Greaco-Roman winery discovered in Egypt's Beheira
An Egyptian archaeological mission has uncovered the third section of a Greaco-Roman winery and its store galleries surrounded by a mud brick wall at Abu Al-Matameer archaeological site in Beheira governorate.
Adjacent is a residential settlement that was once used by the winery employees.
Mostafa Waziri, secretary-general of the Supreme Council of Antiquities, told Ahram Online that the galleries of the winery have a distinct architectural design, with thick mud brick walls of different sizes. Some of the walls bear in their mortar small blocks of limestone that appear to have been inserted randomly.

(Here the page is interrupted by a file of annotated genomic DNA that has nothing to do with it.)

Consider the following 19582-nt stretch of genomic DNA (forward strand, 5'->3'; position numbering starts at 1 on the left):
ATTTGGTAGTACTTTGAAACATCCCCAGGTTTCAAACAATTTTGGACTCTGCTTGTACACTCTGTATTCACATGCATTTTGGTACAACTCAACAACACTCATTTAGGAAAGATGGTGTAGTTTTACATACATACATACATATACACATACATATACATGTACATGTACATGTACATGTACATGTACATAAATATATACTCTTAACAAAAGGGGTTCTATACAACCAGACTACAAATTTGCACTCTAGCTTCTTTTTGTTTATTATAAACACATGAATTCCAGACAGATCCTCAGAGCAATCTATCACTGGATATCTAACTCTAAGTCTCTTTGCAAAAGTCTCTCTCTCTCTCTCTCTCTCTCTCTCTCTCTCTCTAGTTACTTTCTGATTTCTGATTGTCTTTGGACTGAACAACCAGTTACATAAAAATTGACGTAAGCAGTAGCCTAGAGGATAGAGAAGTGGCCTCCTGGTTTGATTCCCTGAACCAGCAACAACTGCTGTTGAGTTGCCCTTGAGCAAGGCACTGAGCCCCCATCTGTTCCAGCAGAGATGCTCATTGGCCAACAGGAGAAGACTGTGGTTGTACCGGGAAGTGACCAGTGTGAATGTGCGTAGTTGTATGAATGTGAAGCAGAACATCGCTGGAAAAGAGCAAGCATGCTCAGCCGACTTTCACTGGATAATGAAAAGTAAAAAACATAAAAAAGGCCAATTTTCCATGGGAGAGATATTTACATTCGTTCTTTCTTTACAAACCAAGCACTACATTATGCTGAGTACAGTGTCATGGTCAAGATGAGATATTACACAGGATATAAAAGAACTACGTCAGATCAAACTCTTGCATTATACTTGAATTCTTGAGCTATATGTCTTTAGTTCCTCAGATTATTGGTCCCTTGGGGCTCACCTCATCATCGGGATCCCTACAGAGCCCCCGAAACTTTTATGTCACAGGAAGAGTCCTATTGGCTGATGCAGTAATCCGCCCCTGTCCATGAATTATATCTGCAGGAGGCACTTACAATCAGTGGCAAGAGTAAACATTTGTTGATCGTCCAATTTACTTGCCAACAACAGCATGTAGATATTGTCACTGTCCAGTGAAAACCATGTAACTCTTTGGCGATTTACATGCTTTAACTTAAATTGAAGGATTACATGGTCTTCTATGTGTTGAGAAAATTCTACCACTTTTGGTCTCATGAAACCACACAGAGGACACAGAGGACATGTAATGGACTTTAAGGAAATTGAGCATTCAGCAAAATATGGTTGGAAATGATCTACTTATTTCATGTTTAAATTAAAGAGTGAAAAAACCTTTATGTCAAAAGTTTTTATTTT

"These blocks may have been used to acieve the temperature needed to preserve the wine," Waziri suggested, adding that the wine produced in this area was of high quality and well-known in many parts of the world at the time.
Ashraf Ashmawi, the head of the Ancient Egyptian Antiquities Department, explains that the mission has also unearthed a collection of ovens and instruments including clay pots dating to both the Ptolemaic and Islamic periods. Among those objects are also handles of amphora and fragments of iron.
Ashmawi pointed out that the discovery highlights the strong relationship between Egypt and Greece over the span of history, as some of the artefacts bear stamps from both Greece and Egypt.
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